Four of Nation’s Biggest Banks Pass Federal Reserve Stress Test

Four of Nation’s Biggest Banks Pass Federal Reserve Stress Test

According to the Federal Reserve, four of the largest names on Wall Street have passed the Federal Reserve’s “Stress Test”.

Goldman Sachs, JP Morgan Chase, and Morgan Stanley were all green lighted to be able to return income to their investors, although they were required to adjust their initial requests to insure that they had sufficient capital, according to The Wall Street Journal. By contrast, the Bank of America got only conditional approval to return capital to its shareholders, due to “certain weaknesses” that the Federal Reserve found. Since the onset of the Great Recession in 2008, the nation’s largest banks have faced regulators continuing to raise their capital requirements, in order to make the financial system more resilient and better able to withstand losses. According to The Wall Street Journal, one of the changes that this has made in the way banks conduct their business is to force them to use less borrowed money and more of their investor funds, on the theory that equity infusions cannot flee as quickly when market turmoil occurs. The Wall Street Journal quoted the Federal Reserve Governor Daniel Tarullo, who is the System’s leading figure on regulatory issues, as stating that: “Our capital plan review helps insure that the capital distribution plans of large banks will not compromise their ability to continue lending to businesses and households even during a period of serious regulatory stress.” According to USA Today, the “thumbs up” the Federal Reserve has given to the nation’s top lenders resulted “within minutes” in at least nine major banks increasing their quarterly dividends or announcing stock repurchase plans. However, according to USA Today, two foreign banks Deutsche Bank and Santander Holdings both had their capital spending plans rejected by the Fed. For Santander, it was the second year in a row that they had flunked the Fed’s test. Doral Financial in Chapter 11 Bankruptcy According to Reuters the Doral Financial Corporation filed a voluntary petition for Chapter 11 bankruptcy protection on Wednesday, March 11, 2015. Based in Puerto Rico, Doral has assets of up to $100,000,000.00 and declared liabilities of up to $500,000,000.00. The Debtor announced that it will use the bankruptcy process to wind down its businesses and liquidate its assets.   It will seek approval for a plan of liquidation, according to PR Newswire. Doral is the holding company for various subsidiaries, including Doral Insurance Agency and Doral Properties, which have not as yet filed for Chapter 11 bankruptcy protection.

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Four of Nation’s Biggest Banks Pass Federal Reserve Stress Test

Four of Nation’s Biggest Banks Pass Federal Reserve Stress Test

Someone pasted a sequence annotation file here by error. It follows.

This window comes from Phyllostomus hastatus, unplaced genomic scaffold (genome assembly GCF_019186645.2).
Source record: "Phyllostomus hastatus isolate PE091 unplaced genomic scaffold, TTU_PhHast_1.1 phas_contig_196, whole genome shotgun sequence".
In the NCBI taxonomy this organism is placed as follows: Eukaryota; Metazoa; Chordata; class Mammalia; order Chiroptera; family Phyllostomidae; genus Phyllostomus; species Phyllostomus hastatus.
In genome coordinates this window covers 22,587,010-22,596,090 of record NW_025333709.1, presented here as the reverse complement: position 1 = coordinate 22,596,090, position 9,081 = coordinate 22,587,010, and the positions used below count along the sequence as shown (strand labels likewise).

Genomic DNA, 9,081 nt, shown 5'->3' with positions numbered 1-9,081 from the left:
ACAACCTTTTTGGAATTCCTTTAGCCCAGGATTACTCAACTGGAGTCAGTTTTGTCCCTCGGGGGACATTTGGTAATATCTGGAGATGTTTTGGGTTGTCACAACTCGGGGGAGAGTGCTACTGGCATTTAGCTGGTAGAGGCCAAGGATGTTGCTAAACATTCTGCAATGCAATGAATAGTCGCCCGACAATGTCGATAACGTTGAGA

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Goldman Sachs, JP Morgan Chase, and Morgan Stanley were all green lighted to be able to return income to their investors, although they were required to adjust their initial requests to insure that they had sufficient capital, according to The Wall Street Journal. By contrast, the Bank of America got only conditional approval to return capital to its shareholders, due to “certain weaknesses” that the Federal Reserve found. Since the onset of the Great Recession in 2008, the nation’s largest banks have faced regulators continuing to raise their capital requirements, in order to make the financial system more resilient and better able to withstand losses. According to The Wall Street Journal, one of the changes that this has made in the way banks conduct their business is to force them to use less borrowed money and more of their investor funds, on the theory that equity infusions cannot flee as quickly when market turmoil occurs. The Wall Street Journal quoted the Federal Reserve Governor Daniel Tarullo, who is the System’s leading figure on regulatory issues, as stating that: “Our capital plan review helps insure that the capital distribution plans of large banks will not compromise their ability to continue lending to businesses and households even during a period of serious regulatory stress.” According to USA Today, the “thumbs up” the Federal Reserve has given to the nation’s top lenders resulted “within minutes” in at least nine major banks increasing their quarterly dividends or announcing stock repurchase plans. However, according to USA Today, two foreign banks Deutsche Bank and Santander Holdings both had their capital spending plans rejected by the Fed. For Santander, it was the second year in a row that they had flunked the Fed’s test. Doral Financial in Chapter 11 Bankruptcy According to Reuters the Doral Financial Corporation filed a voluntary petition for Chapter 11 bankruptcy protection on Wednesday, March 11, 2015. Based in Puerto Rico, Doral has assets of up to $100,000,000.00 and declared liabilities of up to $500,000,000.00. The Debtor announced that it will use the bankruptcy process to wind down its businesses and liquidate its assets.   It will seek approval for a plan of liquidation, according to PR Newswire. Doral is the holding company for various subsidiaries, including Doral Insurance Agency and Doral Properties, which have not as yet filed for Chapter 11 bankruptcy protection.